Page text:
Saturday, April 30, 2005

The Right Question

Some books cut to the quick, and get the question on the table in a matter of paragraphs. Philip Goodchild's Capitalism and Religion: The Price of Piety is one such book. I will have more to say about this tomorrow, when I have more internet access than I do today; but, this is just great stuff.

A society which recognizes the claims of property, contract and debt, but does not recognize the claims of need and distress, is fundamentally unjust and immoral. The responsible distribution of [such] attention is particularly difficult in a democracy. For a democracy is founded on the assumption that the commonwealth is composed of a collection of individual rational subjects, unities of thought and existence, whose interests may be served by representation. . . . If [democratic] consensus is formed as the lowest common denominator of collective, conscious interests -- those interests that attract attention because they motivate the buying of self-gratification and self-justification -- then it may fail to represent the true interests of the majority. Moreover, the weakness of democracy is the disenfranchisement of many of the 'stakeholders', especially those of the past and the future, as well as those who participate in circuits of trade without participating in the benefits of the state because they dwell elsewhere. For a polity also includes the claims of 'land' as that which has no say in the property relation, of children, of past and future members, and of those outside in networks opf interdependence through trade and ecology. In an age of the global market and mass media, democracy inevitably degenerates into populism which, intent on short-term interests, has brutally destructive consequences elsewhere, and is incapable of prudent government.

In the second place, democracy cedes its sovereignty to forces from without. Since all democratic relations are mediated through signs, then the self-positing logic of signs may come ot take precedence over the wishes of those represented. Such external forces are evident above all in capital investment. A nation can become enslaved in a form of the debt bondage: while opening a nation to capital investment may be in the short-term interest of the people, the long-term consequences is that economic policy, and any additional policy which may have an impact on the economy, is ultimately controlled by the needs of capital to maximize return on investment. In a global market, the threat of capital flight resulting in economic meltdown is sufficient to direct national policy on the basis of the needs of capital. Such a political reality is not a democracy, neither is it even an oligarchy of transnational corporations, financial speculators and capital investors; it is direct rule by the impersonal forces of the market itself. . . .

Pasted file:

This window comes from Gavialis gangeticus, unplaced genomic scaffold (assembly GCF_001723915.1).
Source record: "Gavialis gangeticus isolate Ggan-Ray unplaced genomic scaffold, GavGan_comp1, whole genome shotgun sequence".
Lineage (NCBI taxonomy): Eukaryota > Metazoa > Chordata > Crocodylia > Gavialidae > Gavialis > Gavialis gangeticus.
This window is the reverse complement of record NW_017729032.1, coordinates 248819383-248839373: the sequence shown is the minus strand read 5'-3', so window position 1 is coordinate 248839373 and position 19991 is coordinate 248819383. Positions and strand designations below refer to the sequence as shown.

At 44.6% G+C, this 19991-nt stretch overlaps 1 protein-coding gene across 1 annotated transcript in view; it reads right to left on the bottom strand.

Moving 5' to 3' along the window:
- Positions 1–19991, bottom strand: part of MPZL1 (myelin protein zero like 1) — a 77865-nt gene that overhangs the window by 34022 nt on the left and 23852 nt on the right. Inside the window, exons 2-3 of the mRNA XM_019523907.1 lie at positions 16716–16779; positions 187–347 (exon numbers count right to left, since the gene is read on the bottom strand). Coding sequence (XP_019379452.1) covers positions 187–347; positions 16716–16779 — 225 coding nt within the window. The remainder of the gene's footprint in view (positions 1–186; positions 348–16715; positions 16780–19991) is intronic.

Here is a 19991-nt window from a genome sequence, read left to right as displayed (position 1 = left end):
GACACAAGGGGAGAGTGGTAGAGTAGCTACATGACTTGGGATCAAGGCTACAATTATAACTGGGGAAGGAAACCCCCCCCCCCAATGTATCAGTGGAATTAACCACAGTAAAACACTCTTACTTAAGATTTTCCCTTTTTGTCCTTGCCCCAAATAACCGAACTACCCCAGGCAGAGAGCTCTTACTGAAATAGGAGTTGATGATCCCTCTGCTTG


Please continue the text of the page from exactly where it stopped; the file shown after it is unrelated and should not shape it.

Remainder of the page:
In the third place, democracy is subverted by its own logic of representation. For the interests of the representatives, who may be motivated by ambition, financial interest, desire for fame or dogmatic attachment to certain policy objectives, may not correspond with the interests of the people. Moreover, the capacities which lead to political advancement, including appearance, personality, rhetoric, wealth and debating skills, do not correspond to the capacities which contribute to prudent government, including a thorough of international history, politics, economics, law, sociology and philosophy, as well as a powerful ethical sensibility. Ideological commitment to the views of a dominant party does not make for prudent government. Furthermore, the representation of representatives to the people is mediated by the interests of the media, where misinformation, caricature and simplification appeal more directly to the emotions and sell more effectively than faithful representation or intelligent analysis. Representation, being mediated, is overtaken by external interests.

Democracy has no adequate defence against the sacrifice of responsibilities in favour of opportunities, the sacrifice of present demands in favour of future expectations. Alongside the vast amounts of significant need, there are also vast resources of human creativity and human labour which are wasted in a market economy. The problem lies in bringing them together. The mediation of the market is irrational, leading to the creation of artificial needs alongside ignoring many important needs; it leads to many working in pointless occupations which contribute little if any good directly to human society. By contrast, the mediation of reason is unproductive, for planned economies can make gross errors and lead to a fundamental problem in motivation for production.

Goodchild offers some tentative answers to the questions he raises, which are spoken in the most general of terms. But the task of a good philosopher is that of asking the the right question, for it directs our attention to that which matters ... and, to that end, he has knocked it out of the park.